Although consolidation, technology and business efficiencies certainly have contributed to the decline in the number of advisors, there is no doubt that advisor count and retention play critical roles in the amount of life insurance business written. When comparing the number of career agents with life policy sales figures, there is a close relationship, especially after 1985. There is a similar relationship with retention. As LIMRA’s 2012 “Drivers of Sales” research demonstrates, “feet on the street” is a confirmed driver of individual life insurance sales.  

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Therefore, organizations not only must identify new sales talent, but create an environment where new sales professionals can be educated in selling insurance, successfully launch a career and flourish in those critical first few years. Once established, it is likely that a new recruit will embrace the career and become a successful long-term practitioner.

Furthermore, as organizations look to grow their market share or protect their current market share, particularly in the insurance space, it is especially important that they follow through on providing a positive experience. They need to retain promising performers in order to maintain company sales growth and profitability. As organizations compete for sales talent today, they compete not only within their own channel, but also with other financial services channels (including independent distribution networks) and other professional sales positions.

As such, firms must remain vigilant in managing their sales forces. It is a buyer’s market, as the shrinking number of advisors has been in a position where the advisors can call the shots when placing their business. This poses a challenge for companies competing for sales talent. Advisors demand higher payouts, and these payouts have put a squeeze on distribution economics. Higher payouts have motivated affiliated advisors to consider becoming independent. In the wake of the financial crisis, they were content to remain with their firms. While their satisfaction today remains high, there is evidence that satisfaction is eroding – particularly among affiliated advisors – and advisors are considering leaving their firms as the economy gains strength.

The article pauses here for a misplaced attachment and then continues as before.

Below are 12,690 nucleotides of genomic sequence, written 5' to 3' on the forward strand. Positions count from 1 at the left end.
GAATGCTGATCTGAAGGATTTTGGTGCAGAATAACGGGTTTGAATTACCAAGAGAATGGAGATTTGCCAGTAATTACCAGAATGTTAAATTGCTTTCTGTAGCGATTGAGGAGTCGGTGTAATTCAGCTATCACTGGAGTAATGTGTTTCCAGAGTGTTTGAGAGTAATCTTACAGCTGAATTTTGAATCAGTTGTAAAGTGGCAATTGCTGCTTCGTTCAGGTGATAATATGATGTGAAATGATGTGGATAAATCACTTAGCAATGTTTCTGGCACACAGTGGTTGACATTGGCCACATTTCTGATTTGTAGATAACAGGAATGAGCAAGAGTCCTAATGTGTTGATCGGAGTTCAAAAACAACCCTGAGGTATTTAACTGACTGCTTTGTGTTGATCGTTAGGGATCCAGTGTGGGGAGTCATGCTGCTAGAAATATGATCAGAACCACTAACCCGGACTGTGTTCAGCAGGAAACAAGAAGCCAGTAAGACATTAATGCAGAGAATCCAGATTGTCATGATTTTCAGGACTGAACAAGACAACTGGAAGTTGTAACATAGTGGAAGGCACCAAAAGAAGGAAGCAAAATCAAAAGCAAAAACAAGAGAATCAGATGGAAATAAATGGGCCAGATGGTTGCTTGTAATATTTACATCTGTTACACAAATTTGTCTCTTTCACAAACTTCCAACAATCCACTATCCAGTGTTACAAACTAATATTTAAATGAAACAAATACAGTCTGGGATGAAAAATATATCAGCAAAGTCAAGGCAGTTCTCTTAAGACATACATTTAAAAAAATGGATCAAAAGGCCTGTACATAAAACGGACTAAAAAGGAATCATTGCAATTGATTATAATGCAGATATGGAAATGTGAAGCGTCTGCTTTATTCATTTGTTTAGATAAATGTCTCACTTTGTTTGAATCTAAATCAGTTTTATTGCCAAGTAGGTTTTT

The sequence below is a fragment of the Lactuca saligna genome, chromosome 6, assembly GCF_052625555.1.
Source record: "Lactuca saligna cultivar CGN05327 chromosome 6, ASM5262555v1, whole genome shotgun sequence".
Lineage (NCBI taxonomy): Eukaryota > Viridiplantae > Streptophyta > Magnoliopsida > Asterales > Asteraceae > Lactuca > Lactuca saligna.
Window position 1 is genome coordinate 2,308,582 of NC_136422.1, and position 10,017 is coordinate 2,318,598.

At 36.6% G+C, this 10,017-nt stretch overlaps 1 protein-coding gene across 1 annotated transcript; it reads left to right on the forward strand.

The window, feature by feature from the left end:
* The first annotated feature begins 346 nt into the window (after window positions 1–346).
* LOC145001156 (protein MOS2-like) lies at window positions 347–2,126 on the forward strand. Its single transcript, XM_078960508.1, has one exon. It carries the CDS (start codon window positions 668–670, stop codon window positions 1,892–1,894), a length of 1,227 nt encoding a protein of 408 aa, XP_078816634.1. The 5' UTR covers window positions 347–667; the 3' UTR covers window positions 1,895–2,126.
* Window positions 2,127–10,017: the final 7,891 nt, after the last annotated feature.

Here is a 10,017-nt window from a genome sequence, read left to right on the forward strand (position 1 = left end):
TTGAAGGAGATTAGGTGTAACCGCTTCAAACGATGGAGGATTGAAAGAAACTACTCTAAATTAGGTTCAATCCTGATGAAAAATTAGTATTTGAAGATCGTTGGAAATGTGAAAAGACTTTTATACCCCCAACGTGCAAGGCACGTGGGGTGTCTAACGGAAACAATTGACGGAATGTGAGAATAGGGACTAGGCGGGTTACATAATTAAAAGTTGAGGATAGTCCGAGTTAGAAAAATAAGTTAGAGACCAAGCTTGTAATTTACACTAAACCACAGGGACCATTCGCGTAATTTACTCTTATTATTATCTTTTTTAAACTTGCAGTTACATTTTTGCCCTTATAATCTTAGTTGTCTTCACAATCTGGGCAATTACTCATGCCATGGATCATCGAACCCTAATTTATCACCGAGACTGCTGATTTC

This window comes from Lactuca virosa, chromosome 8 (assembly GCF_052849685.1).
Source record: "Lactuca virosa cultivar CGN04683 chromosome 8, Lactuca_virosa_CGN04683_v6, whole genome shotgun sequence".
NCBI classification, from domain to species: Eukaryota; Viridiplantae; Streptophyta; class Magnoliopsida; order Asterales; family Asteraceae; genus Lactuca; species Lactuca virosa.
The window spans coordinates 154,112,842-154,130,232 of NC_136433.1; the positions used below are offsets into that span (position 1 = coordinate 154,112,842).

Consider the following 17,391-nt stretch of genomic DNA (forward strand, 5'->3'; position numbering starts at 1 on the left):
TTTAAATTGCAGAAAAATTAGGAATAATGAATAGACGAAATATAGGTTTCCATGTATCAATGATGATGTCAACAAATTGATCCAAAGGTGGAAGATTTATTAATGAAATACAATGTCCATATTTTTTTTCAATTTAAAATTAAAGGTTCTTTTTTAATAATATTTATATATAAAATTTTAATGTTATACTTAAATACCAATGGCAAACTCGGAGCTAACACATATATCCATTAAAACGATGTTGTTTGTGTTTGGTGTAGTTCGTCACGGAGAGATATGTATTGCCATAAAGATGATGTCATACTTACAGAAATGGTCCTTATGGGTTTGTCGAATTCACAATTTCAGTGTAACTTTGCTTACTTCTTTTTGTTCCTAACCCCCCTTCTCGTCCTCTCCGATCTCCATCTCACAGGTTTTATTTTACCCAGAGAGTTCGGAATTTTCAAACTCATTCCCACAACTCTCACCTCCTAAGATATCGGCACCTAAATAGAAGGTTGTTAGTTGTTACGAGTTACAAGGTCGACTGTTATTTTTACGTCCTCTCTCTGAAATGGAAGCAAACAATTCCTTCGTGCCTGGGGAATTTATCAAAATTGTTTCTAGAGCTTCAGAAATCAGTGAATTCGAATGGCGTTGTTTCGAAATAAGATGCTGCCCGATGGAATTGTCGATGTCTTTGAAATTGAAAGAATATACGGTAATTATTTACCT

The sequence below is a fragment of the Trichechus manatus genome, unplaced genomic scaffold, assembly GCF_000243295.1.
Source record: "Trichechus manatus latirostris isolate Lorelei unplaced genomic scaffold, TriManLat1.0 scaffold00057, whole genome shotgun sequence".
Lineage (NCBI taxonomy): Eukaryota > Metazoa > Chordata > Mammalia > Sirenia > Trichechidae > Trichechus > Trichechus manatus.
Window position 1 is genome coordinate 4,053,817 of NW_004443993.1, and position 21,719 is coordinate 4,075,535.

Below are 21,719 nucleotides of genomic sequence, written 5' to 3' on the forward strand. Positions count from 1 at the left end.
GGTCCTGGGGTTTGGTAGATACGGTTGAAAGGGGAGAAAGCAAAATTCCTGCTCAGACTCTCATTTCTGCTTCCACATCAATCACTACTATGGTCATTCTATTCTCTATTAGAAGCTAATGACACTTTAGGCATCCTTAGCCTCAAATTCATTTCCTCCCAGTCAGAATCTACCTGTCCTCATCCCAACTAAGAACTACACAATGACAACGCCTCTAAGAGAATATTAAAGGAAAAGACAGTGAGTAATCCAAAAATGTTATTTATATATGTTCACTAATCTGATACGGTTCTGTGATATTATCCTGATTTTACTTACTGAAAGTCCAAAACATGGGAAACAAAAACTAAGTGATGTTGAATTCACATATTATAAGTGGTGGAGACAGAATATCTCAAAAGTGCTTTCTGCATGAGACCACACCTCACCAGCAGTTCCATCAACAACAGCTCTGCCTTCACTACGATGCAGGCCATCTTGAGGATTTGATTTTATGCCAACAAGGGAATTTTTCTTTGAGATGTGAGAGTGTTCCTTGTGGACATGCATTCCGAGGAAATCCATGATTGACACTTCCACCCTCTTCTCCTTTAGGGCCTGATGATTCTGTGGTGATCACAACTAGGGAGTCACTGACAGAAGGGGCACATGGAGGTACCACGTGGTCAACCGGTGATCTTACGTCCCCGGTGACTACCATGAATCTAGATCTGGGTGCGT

Firms must provide a value proposition beyond compensation that aligns with the needs of today’s most desired recruits. When switching firms, these individuals seek professional growth over higher payouts. They are looking for an environment that will best facilitate the growth of their practice, in a culture that best compliments their personal selling styles. This is especially the case among younger advisors in the early stages of their careers.

Advisors joining the industry today value different aspects of a career than did those in the past. No longer is it just about “being your own boss” or building personal wealth. Today, their success formula includes the opportunity for professional growth, to contribute to the growth of the firm, to have a voice in the firm’s strategic direction and to be part of a team versus operating as a solo practitioner. It’s not that compensation isn’t important – this is far from true. But in today’s environment, strong compensation is an expectation. It is in other areas where organizations can differentiate themselves in order to attract and retain the best and brightest of today’s sales force.